If you want an earlier example of the oppression of the people I suggest you study the hounding of women(and some men) who the holy men announced were possessed by the Devil or demons. They hung most of them and burned others. All in the name of god of course. At that time they were absolutely convinced they were right and simply carrying out god's wishes.

 

As for heretics such as myself, they devised all manner and means of putting to death for refusing to believe. The church has a long and bloody history and that's one of the reasons I never wanted any part of it.

In an earlier post you criticised Henry V111 who in my view freed the English from the tyranny of Rome which in my view makes him an English hero. His actions perhaps could be viewed as purely selfish but the end result was we were freed from Rome.

Link to comment
Share on other sites

Well let me tell you about Newton le Willows. I am old enough to remember first and second generation of the Irish(this town like many others in the area was built by the Irish) who lived in abject fear of the local(Irish) priests or what most of them called the holy men. These priests demanded the right to enter any houses they wished in order to collect monies or admonish the occupants for supposed wrong-doings in the eyes of the church. They terrorised much of this town and I'm not talking about centuries ago, this is in living memory. Thankfully in these more enlightened times the fear of the church is no more though I don't suppose the church welcome the loss of control they had over the lives of others. Each generation is less fearful of the church than the previous one and that's the reason religion will soon be dead in this country and the sooner the better.

If you want an earlier example of the oppression of the people I suggest you study the hounding of women(and some men) who the holy men

announced were possessed by the Devil or demons. They hung most of them and burned others. All in the name of god of course. At that time they were absolutely convinced they were right and simply carrying out god's wishes.

 

As for heretics such as myself, they devised all manner and means of putting to death for refusing to believe. The church has a long and bloody history and that's one of the reasons I never wanted any part of it.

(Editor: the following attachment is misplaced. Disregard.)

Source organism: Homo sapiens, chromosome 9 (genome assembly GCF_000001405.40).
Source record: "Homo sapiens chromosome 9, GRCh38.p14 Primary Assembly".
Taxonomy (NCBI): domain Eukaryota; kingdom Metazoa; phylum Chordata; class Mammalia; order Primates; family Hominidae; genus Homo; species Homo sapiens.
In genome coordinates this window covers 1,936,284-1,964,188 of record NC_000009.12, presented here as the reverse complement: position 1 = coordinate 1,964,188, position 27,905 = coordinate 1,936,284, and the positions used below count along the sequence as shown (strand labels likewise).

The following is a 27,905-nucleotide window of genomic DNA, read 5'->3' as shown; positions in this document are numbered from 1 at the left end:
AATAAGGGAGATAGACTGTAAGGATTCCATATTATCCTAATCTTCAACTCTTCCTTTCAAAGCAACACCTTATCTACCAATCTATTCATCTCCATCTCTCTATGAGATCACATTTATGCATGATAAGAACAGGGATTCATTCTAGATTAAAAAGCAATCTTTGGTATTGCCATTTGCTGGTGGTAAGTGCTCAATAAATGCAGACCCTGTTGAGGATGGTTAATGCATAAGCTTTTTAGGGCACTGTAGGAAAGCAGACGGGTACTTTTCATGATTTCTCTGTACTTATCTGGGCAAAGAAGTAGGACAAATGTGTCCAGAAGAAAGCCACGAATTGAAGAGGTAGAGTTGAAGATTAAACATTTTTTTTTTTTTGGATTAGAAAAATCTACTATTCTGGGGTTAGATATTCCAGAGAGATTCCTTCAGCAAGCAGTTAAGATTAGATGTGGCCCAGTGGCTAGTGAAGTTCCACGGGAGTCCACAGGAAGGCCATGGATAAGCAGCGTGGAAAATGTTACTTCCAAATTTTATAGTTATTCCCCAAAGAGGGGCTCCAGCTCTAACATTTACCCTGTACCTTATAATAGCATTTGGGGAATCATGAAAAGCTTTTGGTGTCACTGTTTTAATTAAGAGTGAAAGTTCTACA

In an earlier post you criticised Henry V111 who in my view freed the English from the tyranny of Rome which in my view makes him an English hero. His actions perhaps could be viewed as purely selfish but the end result was we were freed from Rome.

 

Just one of the ways that Rome gathered it's obscene wealth. :roll::roll:

Spot on safe

Link to comment
Share on other sites

Like as if the tyranny and heresy of Rome has anything to do with real Christianity. Straw man, Safeway56, excuses, excuses. You even admit Rome is a false system. So you are deliberately putting up something you know is counterfeit to justify ignoring the reality.

 

Henry VIII a hero? A cruel, bloodthirsty tyrant who bled England dry. All he did was replace the terror of Rome with the terror of Henryianity. :roll: Even being loyal to him did not pay, as he would execute those who did his bidding, once he had changed his arbitrary mind.

 

It sounds like to me like you would like to do the same kind of tyrannical things the priests and all did- on your side.

 

Excuses, excuses.

 

To give you the true context of my little quote, it is this:

 

Romans 12:14-21

 

"Do not repay anyone evil for evil. Be careful to do what is right in the eyes of everybody. If it is possible, as far as it depends on you, live at peace with everyone. Do not take revenge, my friends, but leave room for God's wrath, for it is written: "It is mine to avenge, I will repay," says the Lord. On the contrary:

 

"If your enemy is hungry, feed him, if he is thirsty, give him something to drink. In doing this, you will heap burning coals on his head." Do not be overcome by evil, but overcome evil with good." The Apostle Paul, AD 57, funny enough, written to the original, true Church in Rome, long before there were any Popes, or any heresy, or terror.

 

Further on Paul writes,

 

"Let us therefore make every effort to do what leads to peace and to mutual edification." Romans 14:19.

 

You'll not rung rings round me, Safeway56, and I will not allow you to misuse evil Catholic priests to tar true Christianity with the same brush. The Catholic Church may be steeped in blood, but the true Church is full of the blood of its own members victimised and persecuted round the world by people who use the Catholic Church as an excuse. Henry VIII was no better than the Catholic Church he removed. And it seems, neither are you.

Link to comment
Share on other sites